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An uphill walk to a deadly beauty spot

Published September 20, 2006 | by: Huib Zegers

When you are travelling on the N11 near Loughlinstown or on the DART between Killiney and Shankhill and you look to the west, you'll see on the slope of the nearest hill an intriguing edifice. It's not a monolithic monument, as many people assume, nor is it a part of a medieval stronghold, as others tend to think. This landmark is a chimney, built in 1805, as part of the Ballycorus smelting works and is regarded as a fine example of the Irish industrial heritage.

Ballycorus chimney ©2006 - Huib Zegers When the Ballycorus smelting works were established there was sufficient ore found on the spot, supplemented by that taken from the company's mines at Glendalough, to keep a large staff of workmen constantly employed.

Some fifty years later the mine was all but exhausted and all ore had to be brought in by cart. The ore was smelted and converted into ingots, the silver separated and refined, and litharge, red lead and shot manufactured.

Unique structure
The chimney is about 80 feet high. It used to be the end of a flue nearly a mile in length, which was carried up the whole way from the Ballycorus Lead Works in the valley below. A winding flight of stone steps ascends for about two-thirds of the height of the structure.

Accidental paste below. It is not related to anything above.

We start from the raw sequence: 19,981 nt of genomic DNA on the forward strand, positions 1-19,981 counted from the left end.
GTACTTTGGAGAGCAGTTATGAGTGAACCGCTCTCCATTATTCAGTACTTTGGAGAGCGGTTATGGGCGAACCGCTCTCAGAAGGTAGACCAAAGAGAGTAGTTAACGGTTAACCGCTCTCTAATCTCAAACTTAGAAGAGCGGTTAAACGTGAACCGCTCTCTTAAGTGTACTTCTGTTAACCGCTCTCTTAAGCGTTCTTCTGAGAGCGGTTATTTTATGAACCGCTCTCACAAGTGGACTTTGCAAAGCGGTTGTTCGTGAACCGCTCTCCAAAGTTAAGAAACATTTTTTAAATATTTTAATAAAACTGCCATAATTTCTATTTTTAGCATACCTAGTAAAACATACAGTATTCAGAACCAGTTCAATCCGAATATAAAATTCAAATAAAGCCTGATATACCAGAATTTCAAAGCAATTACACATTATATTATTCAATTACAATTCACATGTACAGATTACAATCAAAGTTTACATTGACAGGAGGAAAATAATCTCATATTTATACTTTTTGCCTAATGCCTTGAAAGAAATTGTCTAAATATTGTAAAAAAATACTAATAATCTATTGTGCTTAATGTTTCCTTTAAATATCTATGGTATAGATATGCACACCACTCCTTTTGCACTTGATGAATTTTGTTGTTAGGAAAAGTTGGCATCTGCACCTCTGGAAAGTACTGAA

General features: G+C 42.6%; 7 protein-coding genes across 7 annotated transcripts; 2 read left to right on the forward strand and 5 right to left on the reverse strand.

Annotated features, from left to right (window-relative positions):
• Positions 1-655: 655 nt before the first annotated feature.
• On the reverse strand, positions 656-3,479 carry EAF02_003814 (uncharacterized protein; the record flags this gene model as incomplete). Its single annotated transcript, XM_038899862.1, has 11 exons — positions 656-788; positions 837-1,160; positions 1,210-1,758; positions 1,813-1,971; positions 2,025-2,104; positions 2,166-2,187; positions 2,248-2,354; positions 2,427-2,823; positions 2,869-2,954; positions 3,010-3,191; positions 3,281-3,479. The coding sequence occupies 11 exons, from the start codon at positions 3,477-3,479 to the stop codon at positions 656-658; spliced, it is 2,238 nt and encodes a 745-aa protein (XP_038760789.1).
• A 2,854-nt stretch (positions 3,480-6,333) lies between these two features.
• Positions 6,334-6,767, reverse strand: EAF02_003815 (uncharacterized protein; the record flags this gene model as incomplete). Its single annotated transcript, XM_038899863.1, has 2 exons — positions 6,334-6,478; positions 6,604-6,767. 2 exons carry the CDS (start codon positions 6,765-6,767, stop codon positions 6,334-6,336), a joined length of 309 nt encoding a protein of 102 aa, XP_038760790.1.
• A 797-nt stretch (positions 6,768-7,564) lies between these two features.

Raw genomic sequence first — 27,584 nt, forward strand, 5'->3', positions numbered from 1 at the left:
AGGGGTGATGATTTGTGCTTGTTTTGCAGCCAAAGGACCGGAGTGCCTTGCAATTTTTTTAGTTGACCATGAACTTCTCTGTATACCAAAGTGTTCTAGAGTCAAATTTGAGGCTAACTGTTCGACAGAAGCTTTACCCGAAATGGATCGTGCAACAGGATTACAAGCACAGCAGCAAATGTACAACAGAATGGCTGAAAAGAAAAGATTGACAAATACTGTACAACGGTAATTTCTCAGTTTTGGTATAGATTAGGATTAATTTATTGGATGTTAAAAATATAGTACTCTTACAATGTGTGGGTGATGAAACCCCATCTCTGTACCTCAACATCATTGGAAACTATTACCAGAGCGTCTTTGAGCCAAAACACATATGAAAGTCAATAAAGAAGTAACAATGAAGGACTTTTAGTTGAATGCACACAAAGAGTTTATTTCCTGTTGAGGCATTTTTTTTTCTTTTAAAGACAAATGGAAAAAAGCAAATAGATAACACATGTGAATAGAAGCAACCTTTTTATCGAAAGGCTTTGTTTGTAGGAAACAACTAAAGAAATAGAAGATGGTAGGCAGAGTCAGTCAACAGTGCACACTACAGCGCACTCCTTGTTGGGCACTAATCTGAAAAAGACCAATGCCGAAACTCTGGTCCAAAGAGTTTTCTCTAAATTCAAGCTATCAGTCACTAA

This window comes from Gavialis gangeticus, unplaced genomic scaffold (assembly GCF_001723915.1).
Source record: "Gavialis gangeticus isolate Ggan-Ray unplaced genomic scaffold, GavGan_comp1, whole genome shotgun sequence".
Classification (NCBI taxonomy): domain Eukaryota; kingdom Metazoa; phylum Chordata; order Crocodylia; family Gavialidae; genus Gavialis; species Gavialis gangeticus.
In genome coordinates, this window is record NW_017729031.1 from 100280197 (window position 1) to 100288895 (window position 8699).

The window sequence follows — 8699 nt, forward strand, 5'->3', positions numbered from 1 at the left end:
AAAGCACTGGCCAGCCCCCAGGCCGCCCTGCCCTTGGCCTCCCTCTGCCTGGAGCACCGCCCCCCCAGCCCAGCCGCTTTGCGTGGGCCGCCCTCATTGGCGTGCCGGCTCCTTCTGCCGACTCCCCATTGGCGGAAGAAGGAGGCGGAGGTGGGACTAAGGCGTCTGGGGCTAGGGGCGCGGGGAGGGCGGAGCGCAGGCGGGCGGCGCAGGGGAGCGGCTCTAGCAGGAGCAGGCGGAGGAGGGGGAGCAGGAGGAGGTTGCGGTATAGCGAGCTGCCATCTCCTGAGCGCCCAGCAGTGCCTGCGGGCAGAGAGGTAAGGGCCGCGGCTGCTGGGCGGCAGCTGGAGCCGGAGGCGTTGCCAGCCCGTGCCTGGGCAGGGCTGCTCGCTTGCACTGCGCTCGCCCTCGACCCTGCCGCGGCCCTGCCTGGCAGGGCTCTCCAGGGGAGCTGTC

The flue, which was remodelled and extended around 1850, at the cost of about 10,000, was a unique structure in Ireland. It is stated to have been one of the best constructed of its kind on the British isles.

Deadly fumes
The main reason for building the flue and chimney was to get rid of the poisonous fumes resulting from lead smelting. The deteriorating health of livestock was probably more important than the well-being of the Ballycorus employees who at times had to clean out the construction. "The deposits, chiefly in the form of sulphate of lead, are removed periodically by workmen with barrows, after the flue has been thoroughly ventilated by opening the various doors", wrote Weston St. John Joyce about a century ago.

Discription of walk to be published soon.

This document was created by Huib Zegers ; ©2006 -